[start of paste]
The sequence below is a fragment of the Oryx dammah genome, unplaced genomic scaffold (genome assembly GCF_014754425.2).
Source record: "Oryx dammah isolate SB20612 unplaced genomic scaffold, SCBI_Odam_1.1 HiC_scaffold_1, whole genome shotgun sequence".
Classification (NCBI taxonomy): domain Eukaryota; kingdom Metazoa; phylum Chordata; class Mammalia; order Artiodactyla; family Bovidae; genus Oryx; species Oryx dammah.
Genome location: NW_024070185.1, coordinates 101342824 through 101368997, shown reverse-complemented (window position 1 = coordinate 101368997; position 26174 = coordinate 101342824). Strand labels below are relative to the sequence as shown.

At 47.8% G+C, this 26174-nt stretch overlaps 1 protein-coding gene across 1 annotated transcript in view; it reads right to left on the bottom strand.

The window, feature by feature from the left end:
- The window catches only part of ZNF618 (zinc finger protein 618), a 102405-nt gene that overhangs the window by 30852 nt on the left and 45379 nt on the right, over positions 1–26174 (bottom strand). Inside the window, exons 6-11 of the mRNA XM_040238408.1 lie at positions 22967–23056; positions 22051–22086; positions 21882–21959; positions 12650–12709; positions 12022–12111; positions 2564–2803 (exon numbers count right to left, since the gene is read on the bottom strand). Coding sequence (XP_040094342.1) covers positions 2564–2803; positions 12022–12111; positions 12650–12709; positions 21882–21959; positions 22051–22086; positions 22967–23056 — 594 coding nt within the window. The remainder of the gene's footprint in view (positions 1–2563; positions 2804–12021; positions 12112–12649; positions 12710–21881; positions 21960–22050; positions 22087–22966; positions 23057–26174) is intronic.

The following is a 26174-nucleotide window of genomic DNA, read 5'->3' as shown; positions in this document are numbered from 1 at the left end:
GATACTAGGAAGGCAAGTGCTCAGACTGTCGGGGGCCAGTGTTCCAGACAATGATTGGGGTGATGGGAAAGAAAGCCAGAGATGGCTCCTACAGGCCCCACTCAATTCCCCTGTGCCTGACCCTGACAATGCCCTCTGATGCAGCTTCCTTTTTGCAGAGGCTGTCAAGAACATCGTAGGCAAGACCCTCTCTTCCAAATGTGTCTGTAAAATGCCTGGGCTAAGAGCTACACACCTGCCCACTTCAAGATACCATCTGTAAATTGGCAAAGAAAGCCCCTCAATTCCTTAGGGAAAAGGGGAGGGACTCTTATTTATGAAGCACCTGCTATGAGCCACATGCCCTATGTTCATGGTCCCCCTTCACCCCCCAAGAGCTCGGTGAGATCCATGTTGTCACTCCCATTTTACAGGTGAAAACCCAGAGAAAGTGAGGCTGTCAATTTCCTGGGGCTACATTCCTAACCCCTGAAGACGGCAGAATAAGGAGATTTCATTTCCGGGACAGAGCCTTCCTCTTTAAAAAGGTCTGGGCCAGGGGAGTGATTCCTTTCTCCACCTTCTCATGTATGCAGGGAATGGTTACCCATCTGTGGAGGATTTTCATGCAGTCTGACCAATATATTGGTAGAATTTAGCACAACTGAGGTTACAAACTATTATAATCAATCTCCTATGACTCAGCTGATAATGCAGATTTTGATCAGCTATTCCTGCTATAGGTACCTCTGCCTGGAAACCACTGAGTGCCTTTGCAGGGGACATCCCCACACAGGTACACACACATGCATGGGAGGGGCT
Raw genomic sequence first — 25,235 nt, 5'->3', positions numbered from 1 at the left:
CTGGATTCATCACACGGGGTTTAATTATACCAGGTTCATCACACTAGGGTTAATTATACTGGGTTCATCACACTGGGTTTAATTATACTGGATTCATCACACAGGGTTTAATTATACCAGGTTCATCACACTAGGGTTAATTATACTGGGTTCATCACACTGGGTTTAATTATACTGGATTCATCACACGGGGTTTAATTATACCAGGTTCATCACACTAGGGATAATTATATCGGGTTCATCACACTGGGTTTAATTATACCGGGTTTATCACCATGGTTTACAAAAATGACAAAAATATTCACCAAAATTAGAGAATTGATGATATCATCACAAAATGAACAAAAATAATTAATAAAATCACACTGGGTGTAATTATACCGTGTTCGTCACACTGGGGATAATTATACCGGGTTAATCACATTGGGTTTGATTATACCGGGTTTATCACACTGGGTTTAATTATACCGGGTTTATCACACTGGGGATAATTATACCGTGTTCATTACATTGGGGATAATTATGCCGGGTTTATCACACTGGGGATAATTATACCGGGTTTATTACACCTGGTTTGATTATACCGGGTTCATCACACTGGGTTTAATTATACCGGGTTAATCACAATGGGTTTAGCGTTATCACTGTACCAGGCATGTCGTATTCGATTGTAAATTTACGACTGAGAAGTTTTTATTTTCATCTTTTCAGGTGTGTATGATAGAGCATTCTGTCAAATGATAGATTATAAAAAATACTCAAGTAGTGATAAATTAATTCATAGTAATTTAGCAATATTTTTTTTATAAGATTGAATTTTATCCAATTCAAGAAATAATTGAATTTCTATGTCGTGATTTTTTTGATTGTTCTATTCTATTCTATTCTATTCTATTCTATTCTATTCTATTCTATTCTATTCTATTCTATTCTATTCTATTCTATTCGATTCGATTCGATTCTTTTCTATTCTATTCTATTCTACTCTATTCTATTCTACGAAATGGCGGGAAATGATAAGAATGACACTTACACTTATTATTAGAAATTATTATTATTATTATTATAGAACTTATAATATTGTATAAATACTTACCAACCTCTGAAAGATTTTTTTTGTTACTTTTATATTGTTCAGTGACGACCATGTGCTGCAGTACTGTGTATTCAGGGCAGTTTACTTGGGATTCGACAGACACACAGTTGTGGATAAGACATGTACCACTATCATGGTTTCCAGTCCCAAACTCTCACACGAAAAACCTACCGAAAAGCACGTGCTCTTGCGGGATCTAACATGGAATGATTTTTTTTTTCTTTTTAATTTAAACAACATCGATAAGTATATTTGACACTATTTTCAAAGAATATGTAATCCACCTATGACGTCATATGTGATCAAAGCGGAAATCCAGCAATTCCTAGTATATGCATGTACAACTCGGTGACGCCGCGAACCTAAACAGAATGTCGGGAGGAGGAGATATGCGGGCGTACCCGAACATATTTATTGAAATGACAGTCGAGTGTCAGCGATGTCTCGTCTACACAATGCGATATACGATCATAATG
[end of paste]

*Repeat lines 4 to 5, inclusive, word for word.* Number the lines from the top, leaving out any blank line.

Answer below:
Genome location: NW_024070185.1, coordinates 101342824 through 101368997, shown reverse-complemented (window position 1 = coordinate 101368997; position 26174 = coordinate 101342824). Strand labels below are relative to the sequence as shown.

At 47.8% G+C, this 26174-nt stretch overlaps 1 protein-coding gene across 1 annotated transcript in view; it reads right to left on the bottom strand.